12. Introduction to Pedagogy in the Digital Humanities
Alison Hedley (Ryerson University)
Emily Christina Murphy (Queen’s University)
For the bulk of their history, the digital humanities have been research-driven. In recent years, however, DH scholars have turned their attention towards the undergraduate classroom and begun evaluating how DH methods, practices, and principles may be applied in teaching. Platforms such as Hybrid Pedagogy provide space for discussing individual experiences in the classroom, and for critically assessing transformative digital modes of teaching and learning. Projects such as the Map of Early Modern London have developed pedagogical partnerships to support critical skills development in an international research environment tied to the classroom.
In the wake of this pedagogical turn, workshops across the Digital Humanities Training Network seek to teach the DH teacher. We propose to contribute our expertise on DH pedagogy to the DH@Guelph community. DH@Guelph is uniquely positioned to be accessible to universities across the Southern Ontario corridor. Our workshop, “Pedagogy in the Digital Humanities” has the potential to provide accessible support to teachers and aspiring teachers who wish to incorporate digital tools and theory in classrooms across Ontario and beyond.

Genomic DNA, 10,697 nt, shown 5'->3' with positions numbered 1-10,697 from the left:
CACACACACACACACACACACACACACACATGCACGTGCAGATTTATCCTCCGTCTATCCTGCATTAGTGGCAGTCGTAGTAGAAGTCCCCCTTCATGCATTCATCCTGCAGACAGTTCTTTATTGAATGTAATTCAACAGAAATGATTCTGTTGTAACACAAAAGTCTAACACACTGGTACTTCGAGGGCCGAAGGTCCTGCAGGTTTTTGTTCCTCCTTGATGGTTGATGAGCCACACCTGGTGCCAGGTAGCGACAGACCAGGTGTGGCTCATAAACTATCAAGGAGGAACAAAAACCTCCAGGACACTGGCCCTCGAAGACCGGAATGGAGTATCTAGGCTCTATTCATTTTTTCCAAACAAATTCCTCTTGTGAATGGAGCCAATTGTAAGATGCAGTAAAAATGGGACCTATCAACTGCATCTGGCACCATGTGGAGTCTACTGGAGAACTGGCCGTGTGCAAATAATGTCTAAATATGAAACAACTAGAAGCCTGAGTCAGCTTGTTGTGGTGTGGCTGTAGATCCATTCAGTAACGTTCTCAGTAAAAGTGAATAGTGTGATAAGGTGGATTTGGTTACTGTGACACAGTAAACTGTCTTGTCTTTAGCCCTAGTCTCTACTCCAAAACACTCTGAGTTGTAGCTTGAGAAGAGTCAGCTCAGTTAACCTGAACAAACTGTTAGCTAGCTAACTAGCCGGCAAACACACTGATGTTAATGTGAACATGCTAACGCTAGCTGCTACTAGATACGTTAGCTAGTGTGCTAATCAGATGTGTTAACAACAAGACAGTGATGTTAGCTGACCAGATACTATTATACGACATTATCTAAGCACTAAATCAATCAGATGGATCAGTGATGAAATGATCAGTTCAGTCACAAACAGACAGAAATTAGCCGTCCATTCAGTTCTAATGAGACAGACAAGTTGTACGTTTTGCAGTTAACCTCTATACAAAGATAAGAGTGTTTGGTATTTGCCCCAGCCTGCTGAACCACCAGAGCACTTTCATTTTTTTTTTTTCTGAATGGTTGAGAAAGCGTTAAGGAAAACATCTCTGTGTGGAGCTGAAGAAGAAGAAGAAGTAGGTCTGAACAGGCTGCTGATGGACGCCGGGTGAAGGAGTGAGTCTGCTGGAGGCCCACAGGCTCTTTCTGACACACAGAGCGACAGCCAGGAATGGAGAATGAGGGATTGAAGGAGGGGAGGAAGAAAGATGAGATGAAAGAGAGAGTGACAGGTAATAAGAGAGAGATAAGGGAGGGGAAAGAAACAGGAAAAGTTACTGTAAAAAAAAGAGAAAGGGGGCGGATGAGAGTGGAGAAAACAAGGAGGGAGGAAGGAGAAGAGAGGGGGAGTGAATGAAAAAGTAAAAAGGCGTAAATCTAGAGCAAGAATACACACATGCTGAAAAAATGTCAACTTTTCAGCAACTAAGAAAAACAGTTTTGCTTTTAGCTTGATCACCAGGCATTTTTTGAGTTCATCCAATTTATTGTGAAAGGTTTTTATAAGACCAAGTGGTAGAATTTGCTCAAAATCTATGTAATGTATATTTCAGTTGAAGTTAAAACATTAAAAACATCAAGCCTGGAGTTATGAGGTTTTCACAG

The through-line of our course is the examination and implementation of diverse pedagogical models in DH. Models such as the digital native, the apprentice-research assistant, and the scholar-citizen drive the course’s tool-based activities and practical discussions of syllabus and assignment creation; learning inside and outside of the classroom; and the power and politics of the DH classroom.
Attendees of the course can expect to
- develop working knowledge of digital tools and resources for classroom use;
- be able to design DH assignments with meaningful assessment methods;
- be able to scaffold syllabi with DH components;
- understand the benefits and limitations of common models of DH pedagogy;
- have an introductory understanding of current debates in DH pedagogy.
We designed this course for participants whose teaching experience, pedagogical theory, and digital humanities competencies range from minimal/nascent to expert. We anticipate that participants may be grad students, contract faculty, tenured professors, librarians, or may hold some position in between. The course content provides the tools for constructing DH-specific courses for undergraduate students, but its emphasis on pedagogical models and learning outcomes supports integration of DH components into courses in literary and historical disciplines.